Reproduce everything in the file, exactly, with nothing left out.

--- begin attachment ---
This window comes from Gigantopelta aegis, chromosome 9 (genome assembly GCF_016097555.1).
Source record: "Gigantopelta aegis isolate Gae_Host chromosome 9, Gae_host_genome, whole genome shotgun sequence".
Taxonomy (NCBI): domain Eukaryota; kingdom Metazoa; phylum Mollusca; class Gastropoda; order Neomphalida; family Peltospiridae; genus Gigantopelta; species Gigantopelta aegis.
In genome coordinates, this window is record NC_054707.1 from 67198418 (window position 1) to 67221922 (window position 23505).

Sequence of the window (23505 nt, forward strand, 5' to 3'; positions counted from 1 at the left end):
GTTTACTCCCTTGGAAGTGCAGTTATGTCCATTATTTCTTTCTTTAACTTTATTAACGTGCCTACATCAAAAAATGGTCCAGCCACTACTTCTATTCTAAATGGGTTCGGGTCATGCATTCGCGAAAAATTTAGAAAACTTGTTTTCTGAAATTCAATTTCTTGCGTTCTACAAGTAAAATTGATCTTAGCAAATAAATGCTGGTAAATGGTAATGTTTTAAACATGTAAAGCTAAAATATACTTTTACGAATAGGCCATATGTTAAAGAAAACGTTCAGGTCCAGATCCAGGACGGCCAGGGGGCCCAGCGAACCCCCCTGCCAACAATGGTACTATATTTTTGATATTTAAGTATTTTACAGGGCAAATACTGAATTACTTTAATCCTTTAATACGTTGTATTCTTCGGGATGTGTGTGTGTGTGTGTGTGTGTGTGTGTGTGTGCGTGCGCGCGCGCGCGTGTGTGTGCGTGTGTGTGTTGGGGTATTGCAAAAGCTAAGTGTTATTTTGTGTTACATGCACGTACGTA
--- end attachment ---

This window comes from Gigantopelta aegis, chromosome 9 (genome assembly GCF_016097555.1).
Source record: "Gigantopelta aegis isolate Gae_Host chromosome 9, Gae_host_genome, whole genome shotgun sequence".
Taxonomy (NCBI): domain Eukaryota; kingdom Metazoa; phylum Mollusca; class Gastropoda; order Neomphalida; family Peltospiridae; genus Gigantopelta; species Gigantopelta aegis.
In genome coordinates, this window is record NC_054707.1 from 67198418 (window position 1) to 67221922 (window position 23505).

Sequence of the window (23505 nt, forward strand, 5' to 3'; positions counted from 1 at the left end):
GTTTACTCCCTTGGAAGTGCAGTTATGTCCATTATTTCTTTCTTTAACTTTATTAACGTGCCTACATCAAAAAATGGTCCAGCCACTACTTCTATTCTAAATGGGTTCGGGTCATGCATTCGCGAAAAATTTAGAAAACTTGTTTTCTGAAATTCAATTTCTTGCGTTCTACAAGTAAAATTGATCTTAGCAAATAAATGCTGGTAAATGGTAATGTTTTAAACATGTAAAGCTAAAATATACTTTTACGAATAGGCCATATGTTAAAGAAAACGTTCAGGTCCAGATCCAGGACGGCCAGGGGGCCCAGCGAACCCCCCTGCCAACAATGGTACTATATTTTTGATATTTAAGTATTTTACAGGGCAAATACTGAATTACTTTAATCCTTTAATACGTTGTATTCTTCGGGATGTGTGTGTGTGTGTGTGTGTGTGTGTGTGTGTGCGTGCGCGCGCGCGCGTGTGTGTGCGTGTGTGTGTTGGGGTATTGCAAAAGCTAAGTGTTATTTTGTGTTACATGCACGTACGTA